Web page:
This appeal is from a judgment of the Criminal Judge of Davidson County dismissing a writ of habeas corpus by which the relator Grandstaff seeks to secure his release from the State Penitentiary.

In 1940, Grandstaff was convicted in Shelby County of housebreaking and larceny, of which he had been charged in the indictment. The jury, in addition to finding him guilty of the offense charged, also found that he was an habitual criminal. Thereupon, he was duly sentenced to life imprisononment, in accordance with the provisions of Chapter 22, Public Acts of 1939.

It appears that the accused prayed and was granted an appeal from this judgment at that time, but filed no bill of exceptions, and the judgment was affirmed.

It appears that the accused prayed and was granted an appeal from this judgment at that time, but filed no bill of exceptions, and the judgment was affirmed.

Relator (1) challenges the validity of the judgment in that it sentences him to life imprisonment upon a recital of a conviction of housebreaking and larceny only, and (2) he says that he was deprived of a fair trial in that he was not given notice that he would be prosecuted as an habitual criminal until so short a time before his trial that he had no opportunity to prepare and present his defense to this charge, and that (3) if he had had this opportunity he would have been able to show that he had been formerly convicted only twice of offenses of the nature and degree prescribed by the habitual criminal statute above cited.

Looking to the technical record only, which is all that was brought up on the original appeal, when the return of the jury, as appears from the minutes, found the accused guilty of the offense charged in the indictment of housebreaking and larceny, and, also, that he was an habitual criminal, the judgment below, as was shown by the minutes, not only properly adjudged him guilty of the offense of housebreaking and larceny, but, as required by the terms of the Act, fixed his punishment therefor at life imprisonment. Being an habitual criminal is not made an independent offense. The Act provides only that if, upon conviction of a felonious offense, it is made to appear that the accused has a record of crime which brings him within the terms of the Act, then his punishment for the offense for which he is then tried shall be life imprisonment. McCummings v. State, 175 Tenn. 309, 134 S.W.2d 151; Tipton v. State, 160 Tenn. 664, 28 S.W.2d 635; 25 Am. Jur., 260, Sec. 1; Notes 58 A.L.R. 20; 82 A.L.R. 345; 116 A.L.R. 209; 24 C.J.S., Criminal Law, p. 1143, Sec. 1958. This judgment, which was affirmed by this Court, was neither void nor on its face voidable.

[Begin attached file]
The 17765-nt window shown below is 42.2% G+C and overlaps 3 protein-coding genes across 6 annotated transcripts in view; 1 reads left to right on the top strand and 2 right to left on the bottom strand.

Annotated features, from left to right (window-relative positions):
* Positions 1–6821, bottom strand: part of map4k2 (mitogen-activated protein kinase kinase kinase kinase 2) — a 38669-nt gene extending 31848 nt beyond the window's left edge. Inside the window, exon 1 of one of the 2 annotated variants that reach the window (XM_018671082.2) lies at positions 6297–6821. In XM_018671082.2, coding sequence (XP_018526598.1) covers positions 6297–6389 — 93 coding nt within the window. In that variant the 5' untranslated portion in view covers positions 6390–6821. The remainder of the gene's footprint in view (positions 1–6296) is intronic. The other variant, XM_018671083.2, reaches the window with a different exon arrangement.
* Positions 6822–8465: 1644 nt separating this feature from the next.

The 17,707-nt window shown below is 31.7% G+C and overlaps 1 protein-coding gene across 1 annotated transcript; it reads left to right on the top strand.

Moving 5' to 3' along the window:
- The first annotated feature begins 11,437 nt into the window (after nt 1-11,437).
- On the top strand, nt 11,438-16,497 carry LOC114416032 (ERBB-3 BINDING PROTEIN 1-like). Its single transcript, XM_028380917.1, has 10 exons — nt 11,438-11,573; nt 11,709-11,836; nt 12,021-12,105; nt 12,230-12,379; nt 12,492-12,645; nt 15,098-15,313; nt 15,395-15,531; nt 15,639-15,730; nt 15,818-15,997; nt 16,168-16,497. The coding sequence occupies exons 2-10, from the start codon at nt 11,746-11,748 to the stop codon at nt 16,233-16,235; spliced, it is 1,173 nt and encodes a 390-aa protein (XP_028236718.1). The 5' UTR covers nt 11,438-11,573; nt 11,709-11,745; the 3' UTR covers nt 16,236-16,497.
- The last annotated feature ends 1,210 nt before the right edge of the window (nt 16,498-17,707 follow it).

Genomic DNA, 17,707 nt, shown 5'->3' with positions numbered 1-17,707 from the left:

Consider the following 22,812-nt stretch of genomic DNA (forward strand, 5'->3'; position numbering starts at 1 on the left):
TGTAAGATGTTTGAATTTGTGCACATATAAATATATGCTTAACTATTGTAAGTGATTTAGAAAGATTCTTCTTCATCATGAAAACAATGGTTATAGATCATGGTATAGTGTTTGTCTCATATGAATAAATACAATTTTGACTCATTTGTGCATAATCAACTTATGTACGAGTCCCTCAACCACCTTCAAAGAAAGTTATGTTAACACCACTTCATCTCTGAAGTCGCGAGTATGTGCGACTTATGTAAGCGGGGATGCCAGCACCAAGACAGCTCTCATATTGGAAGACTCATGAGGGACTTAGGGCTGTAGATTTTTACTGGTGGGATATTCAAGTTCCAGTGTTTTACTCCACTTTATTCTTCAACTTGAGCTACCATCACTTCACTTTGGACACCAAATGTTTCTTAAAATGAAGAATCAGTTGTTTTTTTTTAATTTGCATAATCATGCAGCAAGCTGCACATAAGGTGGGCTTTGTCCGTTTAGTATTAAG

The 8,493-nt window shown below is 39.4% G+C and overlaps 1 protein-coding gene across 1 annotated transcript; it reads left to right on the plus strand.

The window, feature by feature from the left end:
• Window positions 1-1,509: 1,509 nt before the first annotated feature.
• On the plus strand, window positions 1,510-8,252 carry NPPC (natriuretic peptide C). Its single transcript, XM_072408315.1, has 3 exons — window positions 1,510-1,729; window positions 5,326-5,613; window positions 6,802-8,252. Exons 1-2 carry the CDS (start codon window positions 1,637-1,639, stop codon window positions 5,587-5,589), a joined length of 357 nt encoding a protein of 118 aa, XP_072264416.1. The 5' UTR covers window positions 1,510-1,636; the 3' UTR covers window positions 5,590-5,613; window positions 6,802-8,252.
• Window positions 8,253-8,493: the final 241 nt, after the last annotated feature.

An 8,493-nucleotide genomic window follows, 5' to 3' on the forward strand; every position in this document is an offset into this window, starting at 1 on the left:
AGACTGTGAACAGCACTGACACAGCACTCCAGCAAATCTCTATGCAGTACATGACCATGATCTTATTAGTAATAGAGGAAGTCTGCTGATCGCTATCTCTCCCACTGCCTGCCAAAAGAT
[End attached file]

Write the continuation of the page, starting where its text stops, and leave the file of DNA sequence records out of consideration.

It is true that in the judgment of affirmance in this Court there is no recital of this finding that the accused was an habitual criminal, in explanation of the fixing of the term of imprisonment at life. As shown, the judgment below is not subject to objection in substance, or in form. Conceding, but not deciding, that the judgment of affirmance in this Court called for a recital of this explanatory matter (despite the fact that the judgment here is based on that below, which may be looked to), the motion heretofore made and now pending to amend the judgment entry in this Court is granted.